In its ruling on the Welfare Party, the ECtHR stated that political parties can promote a change in the law or the legal and constitutional structures of the state only through legal and democratic means and that the change proposed must itself be compatible with fundamental democratic principles. In other words, to be able to lay claim to the ECtHR’s protection against penalties imposed by the TCC, a party’s leader should not incite violence or put forward a policy which is aimed at the destruction of democracy.
Again, the ECtHR held that the party holding 158 parliamentary seats and ruling in a coalition government made the possibility of implementing its anti-democratic program more tangible and immediate. The court also judged that the RP’s call for a plurality of legal systems is not compatible with democratic principles.
Consequently, the ECtHR observed that while the RP’s leaders did not advocate the use of force and violence as a political weapon, they did not take prompt practical steps to distance themselves from those party members who had called for it, and so they can be held responsible for these calls for violence as well.
In a separate ruling, the ECtHR went beyond this and judged that wearing the Islamic headscarf in universities, which was presented or perceived as a compulsory religious duty, may create pressure on those who chose not to wear it, noting that in a country in which the majority of the population, while professing a strong attachment to the rights of women and a secular way of life, adhered to the Islamic faith, imposing limitations on the freedom to wear the headscarf could be regarded as meeting a “pressing social need.”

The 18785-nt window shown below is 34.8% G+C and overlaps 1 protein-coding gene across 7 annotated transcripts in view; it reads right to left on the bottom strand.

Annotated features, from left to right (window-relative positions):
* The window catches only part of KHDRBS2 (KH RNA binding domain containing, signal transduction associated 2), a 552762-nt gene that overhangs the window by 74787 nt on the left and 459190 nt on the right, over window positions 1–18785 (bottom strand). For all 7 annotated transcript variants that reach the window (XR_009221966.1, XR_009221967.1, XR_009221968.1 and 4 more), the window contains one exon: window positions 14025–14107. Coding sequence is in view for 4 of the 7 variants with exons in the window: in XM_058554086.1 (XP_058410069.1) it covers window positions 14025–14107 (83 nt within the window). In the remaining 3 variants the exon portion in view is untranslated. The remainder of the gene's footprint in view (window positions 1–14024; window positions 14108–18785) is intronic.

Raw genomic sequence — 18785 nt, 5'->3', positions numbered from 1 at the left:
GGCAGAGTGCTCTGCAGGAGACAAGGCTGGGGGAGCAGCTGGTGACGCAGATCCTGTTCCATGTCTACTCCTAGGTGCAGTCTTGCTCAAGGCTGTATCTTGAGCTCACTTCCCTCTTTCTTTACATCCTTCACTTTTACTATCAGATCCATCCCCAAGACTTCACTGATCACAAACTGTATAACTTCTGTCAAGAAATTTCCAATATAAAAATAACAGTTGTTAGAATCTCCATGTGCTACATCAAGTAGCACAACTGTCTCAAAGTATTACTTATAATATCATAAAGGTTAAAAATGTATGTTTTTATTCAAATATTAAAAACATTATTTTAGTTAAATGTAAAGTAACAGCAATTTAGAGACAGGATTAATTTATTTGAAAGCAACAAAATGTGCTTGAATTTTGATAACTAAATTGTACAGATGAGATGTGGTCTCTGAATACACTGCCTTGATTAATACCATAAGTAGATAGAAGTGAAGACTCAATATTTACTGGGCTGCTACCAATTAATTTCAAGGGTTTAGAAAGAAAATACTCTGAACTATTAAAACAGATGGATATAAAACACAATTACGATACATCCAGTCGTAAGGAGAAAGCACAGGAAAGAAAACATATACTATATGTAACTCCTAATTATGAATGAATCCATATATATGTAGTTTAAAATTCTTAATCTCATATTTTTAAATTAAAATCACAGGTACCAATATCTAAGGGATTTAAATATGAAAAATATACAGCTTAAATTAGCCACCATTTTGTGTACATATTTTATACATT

Also, the court stressed that the headscarf ban in universities was based on the principles of secularism and equality and that it endorsed the case law of the Turkish Constitutional Court. Thus, the ECtHR showed with this judgment, as it did in its verdict on the RP, once again that the protection of secularism is necessary for the maintenance of democratic order in Turkey.
As understood from the above-mentioned rulings, while examining an application before it, the ECtHR ignores the sociological and social structure in the applicant’s country of origin and makes its rulings on the basis of European democracy. As in its judgments on the headscarf ban and the RP, the court’s rulings represent primarily the European secularism and religious beliefs. However, as we know from Ibn Khaldun, just as humans are a product of their specific geography, laws and judges’ verdicts should be also compatible with the related geography.
Bu makale 03.05.2019 tarihinde Daily Sabah’ta yayınlanmıştır. https://www.dailysabah.com/op-ed/2019/05/03/laws-should-be-regionally-culturally-appropriate